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At least 24 dead in Somaliland fighting

Violence followed Las Anod clan elders declaring intention to cut ties with breakaway republic of Somaliland

Muse Bihi Abdi, president of Somaliland, sent forces into Las Anod after local clan elders announced their intention to cut ties with the breakaway republic and rejoin Somalia. [Twitter]

At least 24 people have been killed and 53 wounded amid heavy fighting in the Somali city of Las Anod, after local clan elders declared their intention to cut ties with the breakaway republic of Somaliland and rejoin Somalia.

In a second day of violence, local elders said on Tuesday that electricity and water in the city had been cut off, and a health centre had been attacked with mortars.

Somaliland forces were sent to Las Anod this week, having been forced to withdraw in early January after protests triggered by the assassination of a local opposition politician, Abdifatah Abdullahi Abdi.

“Somaliland forces are carrying out heavy attacks on medical facilities and civilian homes. The deaths and injuries of civilians cannot be counted,” Mukhtar Abdi, a resident of Las Anod, told Reuters.

The city is disputed between Somaliland and Puntland, a semi-autonomous region of Somalia, but the local elders from the Dhulbahante clan have rejected both claims, declaring they intended to establish a new state within federal Somalia, and urging Somaliland’s forces to leave the region.

Somaliland accused Puntland, whose leaders have clan ties with Las Anod, of sending fighters to join militias battling Somaliland’s forces. Puntland has denied the allegations.

Somalia’s president Hassan Sheikh Mahmoud called for calm on Tuesday, urging Somaliland to negotiate with traditional elders from Las Anod. Somalia’s international partners echoed his call, issuing a statement expressing “grave concern” about the escalation and calling for the protection of civilians and the unimpeded access of humanitarian aid.

Somaliland, a former British protectorate, declared unilateral independence from Somalia in 1991 after a brutal civil war, drawing its border just over 100 km east of Las Anod.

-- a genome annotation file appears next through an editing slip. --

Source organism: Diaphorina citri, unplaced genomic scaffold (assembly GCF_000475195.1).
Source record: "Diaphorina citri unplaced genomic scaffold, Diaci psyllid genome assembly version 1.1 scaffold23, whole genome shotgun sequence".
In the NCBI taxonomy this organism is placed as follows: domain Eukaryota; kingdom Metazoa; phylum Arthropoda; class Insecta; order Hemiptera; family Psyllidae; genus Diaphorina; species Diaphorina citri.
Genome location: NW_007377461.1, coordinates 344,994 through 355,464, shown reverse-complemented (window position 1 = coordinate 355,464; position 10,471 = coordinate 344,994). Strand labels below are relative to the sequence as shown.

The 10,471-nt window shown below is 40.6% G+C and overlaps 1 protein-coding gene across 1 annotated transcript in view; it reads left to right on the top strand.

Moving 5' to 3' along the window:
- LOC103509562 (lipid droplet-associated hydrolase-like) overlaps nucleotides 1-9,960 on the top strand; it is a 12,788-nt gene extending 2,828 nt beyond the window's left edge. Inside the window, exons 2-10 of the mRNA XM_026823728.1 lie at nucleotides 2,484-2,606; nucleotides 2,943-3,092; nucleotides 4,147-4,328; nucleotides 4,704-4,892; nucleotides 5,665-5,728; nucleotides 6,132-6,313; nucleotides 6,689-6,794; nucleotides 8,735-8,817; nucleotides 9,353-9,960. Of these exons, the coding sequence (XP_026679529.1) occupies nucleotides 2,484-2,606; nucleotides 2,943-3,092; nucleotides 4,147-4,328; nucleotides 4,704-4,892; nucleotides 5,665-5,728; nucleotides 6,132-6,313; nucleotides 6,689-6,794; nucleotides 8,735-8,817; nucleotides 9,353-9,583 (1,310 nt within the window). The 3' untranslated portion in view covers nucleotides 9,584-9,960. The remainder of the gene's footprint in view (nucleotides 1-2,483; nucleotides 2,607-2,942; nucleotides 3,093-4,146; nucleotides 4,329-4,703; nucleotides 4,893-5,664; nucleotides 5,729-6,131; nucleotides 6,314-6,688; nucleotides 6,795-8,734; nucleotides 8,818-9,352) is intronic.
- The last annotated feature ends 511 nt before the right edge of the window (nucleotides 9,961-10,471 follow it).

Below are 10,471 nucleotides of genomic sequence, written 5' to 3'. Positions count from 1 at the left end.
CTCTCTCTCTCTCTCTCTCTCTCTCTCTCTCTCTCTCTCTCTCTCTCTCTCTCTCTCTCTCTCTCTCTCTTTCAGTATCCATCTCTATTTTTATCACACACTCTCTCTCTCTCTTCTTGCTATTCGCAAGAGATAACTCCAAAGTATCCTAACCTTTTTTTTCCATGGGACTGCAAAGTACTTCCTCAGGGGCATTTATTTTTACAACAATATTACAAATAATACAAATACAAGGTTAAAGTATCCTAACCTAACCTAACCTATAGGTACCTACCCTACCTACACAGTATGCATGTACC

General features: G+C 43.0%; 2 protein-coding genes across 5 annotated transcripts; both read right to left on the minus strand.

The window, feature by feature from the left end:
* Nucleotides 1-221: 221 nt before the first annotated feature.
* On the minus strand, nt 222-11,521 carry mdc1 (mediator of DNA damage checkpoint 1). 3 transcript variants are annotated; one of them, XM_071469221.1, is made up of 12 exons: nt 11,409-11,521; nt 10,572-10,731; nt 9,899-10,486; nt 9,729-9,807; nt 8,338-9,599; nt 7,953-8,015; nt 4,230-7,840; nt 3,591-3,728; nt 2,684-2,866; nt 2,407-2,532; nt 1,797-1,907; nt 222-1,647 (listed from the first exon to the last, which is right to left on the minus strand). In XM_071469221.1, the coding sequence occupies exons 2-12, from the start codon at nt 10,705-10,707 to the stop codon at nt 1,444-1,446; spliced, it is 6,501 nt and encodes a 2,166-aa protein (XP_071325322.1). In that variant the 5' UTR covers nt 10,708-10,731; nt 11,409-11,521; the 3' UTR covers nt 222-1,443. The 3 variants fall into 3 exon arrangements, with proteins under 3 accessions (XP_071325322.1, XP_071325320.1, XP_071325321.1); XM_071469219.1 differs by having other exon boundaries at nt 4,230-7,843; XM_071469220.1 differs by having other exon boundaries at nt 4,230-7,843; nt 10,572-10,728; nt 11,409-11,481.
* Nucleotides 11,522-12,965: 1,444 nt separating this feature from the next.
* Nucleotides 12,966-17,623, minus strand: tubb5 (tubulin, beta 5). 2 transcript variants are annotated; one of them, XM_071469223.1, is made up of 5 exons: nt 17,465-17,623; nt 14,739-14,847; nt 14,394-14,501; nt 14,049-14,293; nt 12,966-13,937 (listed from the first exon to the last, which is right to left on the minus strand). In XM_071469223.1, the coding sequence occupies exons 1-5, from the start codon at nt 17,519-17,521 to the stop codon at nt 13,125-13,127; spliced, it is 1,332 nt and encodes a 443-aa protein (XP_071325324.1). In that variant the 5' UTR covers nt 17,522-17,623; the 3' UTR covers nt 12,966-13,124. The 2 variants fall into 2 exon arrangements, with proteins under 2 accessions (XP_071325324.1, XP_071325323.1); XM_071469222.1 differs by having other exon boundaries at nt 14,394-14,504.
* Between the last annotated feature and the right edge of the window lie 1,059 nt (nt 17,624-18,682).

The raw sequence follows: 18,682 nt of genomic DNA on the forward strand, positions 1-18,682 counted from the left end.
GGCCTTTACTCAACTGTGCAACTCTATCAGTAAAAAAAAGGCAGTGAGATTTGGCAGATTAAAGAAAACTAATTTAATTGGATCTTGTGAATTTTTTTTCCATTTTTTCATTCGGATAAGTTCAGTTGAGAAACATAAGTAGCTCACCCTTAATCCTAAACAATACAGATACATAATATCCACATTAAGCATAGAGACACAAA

Before that, however, Las Anod was part of Puntland, which is semi-autonomous but remains a part of Somalia. Las Anod and the inhabitants of its hinterlands belong to a collection of clans known as Harti-Darood that politically and economically dominate Puntland.

Las Anod, capital of the Sool region, was seized by Somaliland in 2007 after the withdrawal of forces from Puntland. But a string of high profile killings fuelled grievances against Somaliland’s presence.

Fighting in the city initially erupted in December, triggered by Abdi’s killing, which the Somaliland government in Hargeisa blamed on the Islamist militant group al-Shabab. No evidence was provided to substantiate the claim.

Local health officials put the casualty figures for these initial battles between 15 and 20 deaths. Hargeisa withdrew its forces from the city in early January, under pressure from the international community and the city’s residents.

Often thought an oasis in a turbulent region, Somaliland has successfully leveraged its relative stability to court western support. Between 2013 and 2020, the UK provided Hargeisa with security assistance within a counter-terror framework that included financial aid and training for Somaliland’s Rapid Reaction Unit (RRU). The UK also funded the construction of a police training academy in 2019.

British MPs have also warmed to Somaliland, attempting to arrange a debate on its recognition which was adjourned after Mogadishu raised objections. Former cabinet minister Gavin Williamson has been one of the most vocal advocates for Somaliland, becoming the first British minister to visit the country when he was defence secretary.

The US has also taken an interest in partnering with Somaliland, aiming to set up a military hub in the northern port city of Berbera even as it formally maintains a “one Somalia policy”.


(c) 2023, The Guardian



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